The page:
When discussing FDIC insurance coverage, it is always wise to review coverage limits.
For one thing, the insurance only applies to participating institutions, and to certain deposits products. You can find out if a certain institution is has FDIC insurance coverage by using the "bank find" feature on the FDIC website. Banks that are covered by FDIC insurance may offer products that are not covered, so it is important to make sure you are signing up for a type of account which is covered.
Understanding limits for individual, joint accounts
Even in covered accounts, FDIC insurance is not unlimited. Generally speaking, FDIC insurance limits go up to $250,000 for individual accounts, and $500,000 for joint accounts. Even if an individual has multiple accounts at an institution, only $250,000 in total is covered at that institution. You can obtain more coverage by spreading your deposits around to multiple banks.
Other accounts with FDIC insurance coverage
Along with money market accounts, FDIC insurance also covers the following at participating institutions:
- Checking accounts
- Negotiable Order of Withdrawal (NOW) accounts
- Savings accounts
- Time deposits such as certificates of deposits (CDs)
- Cashier's checks and money orders issued by a bank
FDIC insurance is one of those things people take for granted until times when the financial system is under duress. You are wise to check on it now, so you don't have to worry about it when it matters most.
Comment: Do believe FDIC insurance limits for money market accounts are enough for your deposits?
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March 2, 2016
Q: Please tell me where I can get the tax-free account with safe maximum interest rates?
A: As simple as that question may seem, it actually breaks down into three components:
- Setting up a tax-advantaged vehicle
- Defining safety
- Finding the highest interest rates
Here are these three components in depth:
1. Set up an investment vehicle with tax advantages
The best way to approach the tax question is to set up a tax-advantaged vehicle like an individual retirement account (IRA). These allow for a variety of investment products to be used within them, giving you the latitude to choose the product that suits your risk profile and has competitive rates.
Traditional or Roth IRA for tax-free savings?
Within IRAs, you can choose between a traditional and a Roth IRA. The principle difference between the two is that a traditional IRA allows you to defer taxes until you start taking money out of the plan. A Roth IRA requires that you pay taxes up front, but then all your investment earnings and distributions from the account are tax-free.
A major factor in deciding which IRA is right for you is whether you think your tax bracket is likely to be higher now or when you are in retirement. When you are in a relatively low bracket, you can pick the type of IRA that will require you to pay taxes.
As you might gather, these plans are not completely tax free, but they do offer you the opportunity to defer taxes or avoid taxes on investment earnings.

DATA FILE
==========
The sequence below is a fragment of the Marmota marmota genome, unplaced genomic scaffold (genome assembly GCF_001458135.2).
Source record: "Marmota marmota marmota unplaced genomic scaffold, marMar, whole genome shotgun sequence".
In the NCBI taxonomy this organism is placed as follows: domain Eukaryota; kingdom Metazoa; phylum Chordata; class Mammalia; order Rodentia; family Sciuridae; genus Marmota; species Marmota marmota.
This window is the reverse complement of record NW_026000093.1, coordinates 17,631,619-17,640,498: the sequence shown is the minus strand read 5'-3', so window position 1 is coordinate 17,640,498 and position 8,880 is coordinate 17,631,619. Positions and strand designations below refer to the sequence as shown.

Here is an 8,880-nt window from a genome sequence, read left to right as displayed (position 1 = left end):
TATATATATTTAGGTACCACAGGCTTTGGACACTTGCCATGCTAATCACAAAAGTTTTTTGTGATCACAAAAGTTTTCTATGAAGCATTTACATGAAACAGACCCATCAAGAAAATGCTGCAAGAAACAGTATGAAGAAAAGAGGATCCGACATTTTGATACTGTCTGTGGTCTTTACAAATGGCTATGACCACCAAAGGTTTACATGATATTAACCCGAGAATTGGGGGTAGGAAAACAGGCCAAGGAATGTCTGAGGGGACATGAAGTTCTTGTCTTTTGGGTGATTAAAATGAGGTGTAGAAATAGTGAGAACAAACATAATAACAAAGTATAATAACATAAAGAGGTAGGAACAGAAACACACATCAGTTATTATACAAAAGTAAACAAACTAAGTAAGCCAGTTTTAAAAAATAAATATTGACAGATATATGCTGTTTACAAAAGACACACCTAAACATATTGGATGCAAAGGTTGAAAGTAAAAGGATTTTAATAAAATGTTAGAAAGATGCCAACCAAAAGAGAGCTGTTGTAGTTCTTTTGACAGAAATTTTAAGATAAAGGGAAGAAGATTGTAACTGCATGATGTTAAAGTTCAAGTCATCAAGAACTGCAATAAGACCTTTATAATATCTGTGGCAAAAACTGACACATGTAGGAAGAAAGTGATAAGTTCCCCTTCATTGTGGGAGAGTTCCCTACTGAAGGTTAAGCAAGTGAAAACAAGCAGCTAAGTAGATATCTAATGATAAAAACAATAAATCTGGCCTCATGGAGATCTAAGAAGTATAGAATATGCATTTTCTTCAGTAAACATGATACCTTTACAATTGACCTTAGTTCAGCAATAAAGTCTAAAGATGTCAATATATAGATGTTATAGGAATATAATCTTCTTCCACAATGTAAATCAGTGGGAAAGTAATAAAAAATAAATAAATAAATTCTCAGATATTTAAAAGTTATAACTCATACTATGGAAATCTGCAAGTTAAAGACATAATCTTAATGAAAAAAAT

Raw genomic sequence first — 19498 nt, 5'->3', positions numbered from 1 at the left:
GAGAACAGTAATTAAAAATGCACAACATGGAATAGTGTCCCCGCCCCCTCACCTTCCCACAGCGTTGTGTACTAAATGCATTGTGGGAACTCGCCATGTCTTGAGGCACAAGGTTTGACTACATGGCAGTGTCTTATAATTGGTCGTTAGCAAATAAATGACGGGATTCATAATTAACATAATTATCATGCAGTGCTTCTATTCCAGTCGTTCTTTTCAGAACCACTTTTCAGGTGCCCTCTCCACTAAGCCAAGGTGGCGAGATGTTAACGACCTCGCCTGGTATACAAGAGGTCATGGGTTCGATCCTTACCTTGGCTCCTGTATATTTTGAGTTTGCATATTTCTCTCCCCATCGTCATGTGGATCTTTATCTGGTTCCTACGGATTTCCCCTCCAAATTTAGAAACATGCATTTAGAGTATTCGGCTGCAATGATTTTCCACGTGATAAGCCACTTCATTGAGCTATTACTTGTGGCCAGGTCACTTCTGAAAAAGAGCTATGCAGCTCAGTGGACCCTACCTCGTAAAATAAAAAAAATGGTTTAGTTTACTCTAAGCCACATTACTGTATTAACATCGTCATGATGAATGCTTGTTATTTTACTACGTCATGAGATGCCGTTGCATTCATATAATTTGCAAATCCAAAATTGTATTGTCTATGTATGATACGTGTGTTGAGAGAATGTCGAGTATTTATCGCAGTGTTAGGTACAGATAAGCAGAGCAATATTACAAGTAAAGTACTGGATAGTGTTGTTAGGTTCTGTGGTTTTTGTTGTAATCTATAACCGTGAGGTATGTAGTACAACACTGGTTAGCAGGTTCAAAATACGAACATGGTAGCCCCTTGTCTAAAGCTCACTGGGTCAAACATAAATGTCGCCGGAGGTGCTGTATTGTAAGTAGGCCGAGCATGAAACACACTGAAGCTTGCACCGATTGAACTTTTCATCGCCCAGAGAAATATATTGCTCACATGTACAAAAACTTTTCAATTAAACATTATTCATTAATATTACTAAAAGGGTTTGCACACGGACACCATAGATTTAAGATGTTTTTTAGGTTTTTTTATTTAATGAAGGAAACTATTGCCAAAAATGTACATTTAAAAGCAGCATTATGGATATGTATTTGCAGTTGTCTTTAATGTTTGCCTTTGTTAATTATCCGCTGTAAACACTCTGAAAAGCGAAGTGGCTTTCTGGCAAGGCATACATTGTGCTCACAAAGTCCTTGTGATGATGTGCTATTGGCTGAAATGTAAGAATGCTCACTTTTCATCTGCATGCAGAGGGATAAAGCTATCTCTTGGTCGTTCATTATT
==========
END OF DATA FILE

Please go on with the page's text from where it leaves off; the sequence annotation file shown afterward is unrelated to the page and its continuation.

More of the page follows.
2. Determine which investments are 'safe'
Though several investment products and instruments offer guarantees of principal and interest, the key is to determine who is backing that guarantee. For example, an insurance annuity product may only be as safe as the creditworthiness of the company issuing it.
Are government-backed deposits safe?
Generally, to be completely safe, people opt for investments backed by the U.S. government. This includes Treasury bonds and FDIC-insured deposit accounts.
However, time frame is also a factor. Treasury bonds can fluctuate in value up until the time they mature, so if you have a shorter time frame, this may represent some risk.
Certificates of deposit (CDs) don't fluctuate in value, but if you need to access your money before maturity you may face a penalty. Again, time frame is a factor in determining what "risk-free" means.
3. Locate the highest interest rates
Once you have determined the risk profile and the time frame that suit you, you can compare rates among products with similar characteristics.
How can you compare interest rates?
For Treasury bonds, this is pretty straightforward - Treasuries with similar maturity dates should have similar yields. For deposit products, you have a wide range of choices and bank rates for savings accounts and CDs vary widely.
As you can probably guess, it helps to get the question of how you want to define safe investments out of the way before you start comparing interest rates. That definition will narrow down the field, and allow you to make apples-to-apples comparisons of rates among vehicles with essentially the same risk profile.
Find the best offers and make it easy to find the right low-risk investments for you via the deposits listings provided by MoneyRates.
Comment: Are you looking for low-risk investments? Why are you adopting this investing strategy?
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February 9, 2016
Q: My mother passed away in 2004. Back in 2000, she had two CDs and a checking account with the Farmers Bank of Lynchburg, with balances of $50,000 and $21,000. The bank failed in 2012. Is there any way I can locate those missing deposits? I tried contacting the bank and the Treasury Department, with no luck.
A: This is a tricky situation, and not just because the bank where you believe your mother's deposits to have been has failed. What further complicates things are the gaps in time: The time between when your mother passed away and when the bank failed, and going back even further, the four-year gap between the last balance amounts you have (2000) and your mother's passing (2004).